- all gouache paints from Supply List or Reeves Color Set
- brushes, water containers, palette
- ruler, t-square, exacto knife
- 9×12″ bristol
- Free-Study #1 (Combined Saturation with the Illusion of Space)
- Free-Study #2 (Based on Ben Snead’s work)
- In your Creative Process Book, at the end of the Assignment #4 section, document your thoughts about this color saturation studies project. Think about what you learned, what you could have done better (planning, material use, craft), and how you will apply what you learned to your next project. Write down, if you haven’t already done so, definitions, in your own words, for each concept covered (see Assignment #4 guidelines)
- Simultaneous Contrast: When two colors come into contact, the contrast intensifies the difference between them.
- Example #1: When a middle chromatic gray is surrounded by dark gray it appears lighter than when surrounded by a lighter gray.
- Example #2: Yellow-green surrounded by green appears more yellow, but if surrounded by yellow appears more green.
- Example #3: Complementary hues have the most striking effect– blue is most intense when seen next to orange.
- Example #4: Gray or white next to a pure hue, like red, will cause the gray to take on its complement, green.
- Complementary Colors and After Images: Afterimage is an optical effect that is induced from color combinations. If a color and a neutral gray placed side by side the gray will appear tinted with the complement. Due to the influence of afterimage, our brains try to balance the color with it’s complement.
Example: When we see a blue-violet circle on a green square, there is a small ring of red-violet at the intersection of the background and the circle. The reddish afterimage of the green is blended with the blue of the circle to create a red-violet illusion. If the same color is placed on a gray background, the circle appears bluer. (see image below)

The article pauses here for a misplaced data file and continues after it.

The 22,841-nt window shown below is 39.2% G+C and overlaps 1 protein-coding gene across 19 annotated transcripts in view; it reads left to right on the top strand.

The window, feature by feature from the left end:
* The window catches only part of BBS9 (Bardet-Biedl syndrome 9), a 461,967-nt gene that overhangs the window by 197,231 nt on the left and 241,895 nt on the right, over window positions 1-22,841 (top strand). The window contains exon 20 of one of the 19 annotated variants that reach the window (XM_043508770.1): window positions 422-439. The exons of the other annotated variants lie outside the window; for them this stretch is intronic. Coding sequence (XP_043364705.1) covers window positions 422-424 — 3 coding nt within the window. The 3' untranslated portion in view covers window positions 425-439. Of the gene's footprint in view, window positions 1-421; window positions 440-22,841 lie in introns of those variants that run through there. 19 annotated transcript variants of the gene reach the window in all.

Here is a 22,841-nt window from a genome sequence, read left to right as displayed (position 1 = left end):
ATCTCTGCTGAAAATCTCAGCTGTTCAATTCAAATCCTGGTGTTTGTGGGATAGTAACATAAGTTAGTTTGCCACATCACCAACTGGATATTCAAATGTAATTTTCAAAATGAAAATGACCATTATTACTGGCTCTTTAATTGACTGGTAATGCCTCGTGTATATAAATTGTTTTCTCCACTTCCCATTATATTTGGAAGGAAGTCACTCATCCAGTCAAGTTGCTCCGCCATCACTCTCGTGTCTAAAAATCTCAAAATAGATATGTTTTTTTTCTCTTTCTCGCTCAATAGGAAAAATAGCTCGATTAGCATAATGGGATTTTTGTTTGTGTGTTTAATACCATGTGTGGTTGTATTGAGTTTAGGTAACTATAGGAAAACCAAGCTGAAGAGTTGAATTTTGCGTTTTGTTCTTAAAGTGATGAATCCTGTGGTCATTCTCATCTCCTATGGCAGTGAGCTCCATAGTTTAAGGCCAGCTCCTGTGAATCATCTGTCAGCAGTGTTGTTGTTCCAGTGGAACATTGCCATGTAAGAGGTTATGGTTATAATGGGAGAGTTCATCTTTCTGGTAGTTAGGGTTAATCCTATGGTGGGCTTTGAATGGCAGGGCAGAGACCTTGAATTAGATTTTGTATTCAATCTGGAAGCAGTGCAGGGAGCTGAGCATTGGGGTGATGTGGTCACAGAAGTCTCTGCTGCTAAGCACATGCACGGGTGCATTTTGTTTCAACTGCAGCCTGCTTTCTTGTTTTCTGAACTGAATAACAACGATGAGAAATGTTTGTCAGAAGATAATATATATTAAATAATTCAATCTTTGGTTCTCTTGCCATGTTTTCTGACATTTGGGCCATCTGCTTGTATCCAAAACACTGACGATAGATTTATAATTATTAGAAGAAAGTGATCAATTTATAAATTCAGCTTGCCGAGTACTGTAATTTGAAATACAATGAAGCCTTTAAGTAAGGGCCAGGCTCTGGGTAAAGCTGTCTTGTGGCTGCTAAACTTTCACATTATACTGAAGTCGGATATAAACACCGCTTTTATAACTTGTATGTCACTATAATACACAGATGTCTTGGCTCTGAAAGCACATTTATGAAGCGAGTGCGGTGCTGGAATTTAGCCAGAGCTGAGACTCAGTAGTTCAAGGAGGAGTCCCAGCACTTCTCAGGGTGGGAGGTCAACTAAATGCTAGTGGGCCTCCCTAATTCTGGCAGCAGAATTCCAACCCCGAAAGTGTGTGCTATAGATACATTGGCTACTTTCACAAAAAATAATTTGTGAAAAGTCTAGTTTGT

- Optical Mixing: When a field of color is composed of small, disparate points of color, the mind fuses the colors into a comprehensible whole.
- Example #1: Four-color printing process uses overlapping dot screens of Cyan, Magenta, Yellow and Black to produce a wide range of hues.
- Example #2 : Digital imaging on the computer screen uses tiny pixels of color to produce gradations of hue.
- Example #3: A mosaic also uses tiny pieces of glass or stone to create a field of color.
Josef Albers: The Interaction of Color
- Josef Albers was a student of the Bauhaus in Germany and color educator at the Black Mountain College and Yale. His experiments in color relationships are used throughout the world in the study of design and color.
- Classic experiments involved making one color appear as two by placing it next to different background colors.
- Use this tool to experiment with color interactions: http://www.jellocube.com/screendesign/simulcon.swf
Color Interaction : 10 paired interaction color studies
- Goal: Create 10 paired interaction color studies, making 1 color appear as 2 different colors by changing its surrounding color.
- 2 achromatic gray studies will explore interactions by shifting value.
- 2 color studies will explore interactions by shifting value (with color)
- 2 color studies will explore interactions by shifting hue, but not value.
- 2 color studies will explore interactions by shifting hue and value.
- 2 color studies will attempt to make two different colors look as a like as possible.
- Limits: Using leftover and new color scraps from your previous saturation studies, make large squares 2×2″ and small squares 1/2 x 1/2″. The small squares will sit in the middle of the large squares.
- START with Value: Using achromatic grays (black and white gouache), vary the value of the large square to alter the perceived value of the small square. The small square should be the same value for each pair.
- Complete 2 pairs of achromatic gray interactions (you may have to make several attempts)
- Come prepared with painted color scraps and paints, brushes, etc.